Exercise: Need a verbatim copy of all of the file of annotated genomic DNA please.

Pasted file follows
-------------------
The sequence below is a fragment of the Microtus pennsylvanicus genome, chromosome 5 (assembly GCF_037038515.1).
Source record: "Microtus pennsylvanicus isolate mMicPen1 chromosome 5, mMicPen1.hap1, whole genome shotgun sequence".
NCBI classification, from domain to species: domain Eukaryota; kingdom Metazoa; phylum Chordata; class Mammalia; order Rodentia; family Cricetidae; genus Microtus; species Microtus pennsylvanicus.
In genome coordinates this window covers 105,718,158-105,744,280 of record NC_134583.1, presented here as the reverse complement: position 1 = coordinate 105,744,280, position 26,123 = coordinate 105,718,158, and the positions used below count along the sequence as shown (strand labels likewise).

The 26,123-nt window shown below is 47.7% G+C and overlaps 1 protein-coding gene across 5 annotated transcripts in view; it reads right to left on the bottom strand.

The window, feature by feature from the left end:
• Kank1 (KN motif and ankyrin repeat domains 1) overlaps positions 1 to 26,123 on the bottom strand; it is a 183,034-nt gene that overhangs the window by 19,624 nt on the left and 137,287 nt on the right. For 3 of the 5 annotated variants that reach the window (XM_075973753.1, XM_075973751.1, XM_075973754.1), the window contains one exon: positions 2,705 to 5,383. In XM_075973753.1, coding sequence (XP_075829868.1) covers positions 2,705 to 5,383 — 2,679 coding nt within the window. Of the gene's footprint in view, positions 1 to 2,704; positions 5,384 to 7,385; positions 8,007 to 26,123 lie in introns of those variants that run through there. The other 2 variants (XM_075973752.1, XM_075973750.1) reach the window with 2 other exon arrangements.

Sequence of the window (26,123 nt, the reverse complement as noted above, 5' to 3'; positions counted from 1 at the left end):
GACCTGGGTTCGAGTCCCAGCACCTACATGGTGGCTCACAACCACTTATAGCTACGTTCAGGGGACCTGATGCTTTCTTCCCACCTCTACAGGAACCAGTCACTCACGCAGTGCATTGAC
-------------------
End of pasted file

The sequence below is a fragment of the Microtus pennsylvanicus genome, chromosome 5 (assembly GCF_037038515.1).
Source record: "Microtus pennsylvanicus isolate mMicPen1 chromosome 5, mMicPen1.hap1, whole genome shotgun sequence".
NCBI classification, from domain to species: domain Eukaryota; kingdom Metazoa; phylum Chordata; class Mammalia; order Rodentia; family Cricetidae; genus Microtus; species Microtus pennsylvanicus.
In genome coordinates this window covers 105,718,158-105,744,280 of record NC_134583.1, presented here as the reverse complement: position 1 = coordinate 105,744,280, position 26,123 = coordinate 105,718,158, and the positions used below count along the sequence as shown (strand labels likewise).

The 26,123-nt window shown below is 47.7% G+C and overlaps 1 protein-coding gene across 5 annotated transcripts in view; it reads right to left on the bottom strand.

The window, feature by feature from the left end:
• Kank1 (KN motif and ankyrin repeat domains 1) overlaps positions 1 to 26,123 on the bottom strand; it is a 183,034-nt gene that overhangs the window by 19,624 nt on the left and 137,287 nt on the right. For 3 of the 5 annotated variants that reach the window (XM_075973753.1, XM_075973751.1, XM_075973754.1), the window contains one exon: positions 2,705 to 5,383. In XM_075973753.1, coding sequence (XP_075829868.1) covers positions 2,705 to 5,383 — 2,679 coding nt within the window. Of the gene's footprint in view, positions 1 to 2,704; positions 5,384 to 7,385; positions 8,007 to 26,123 lie in introns of those variants that run through there. The other 2 variants (XM_075973752.1, XM_075973750.1) reach the window with 2 other exon arrangements.

Sequence of the window (26,123 nt, the reverse complement as noted above, 5' to 3'; positions counted from 1 at the left end):
GACCTGGGTTCGAGTCCCAGCACCTACATGGTGGCTCACAACCACTTATAGCTACGTTCAGGGGACCTGATGCTTTCTTCCCACCTCTACAGGAACCAGTCACTCACGCAGTGCATTGAC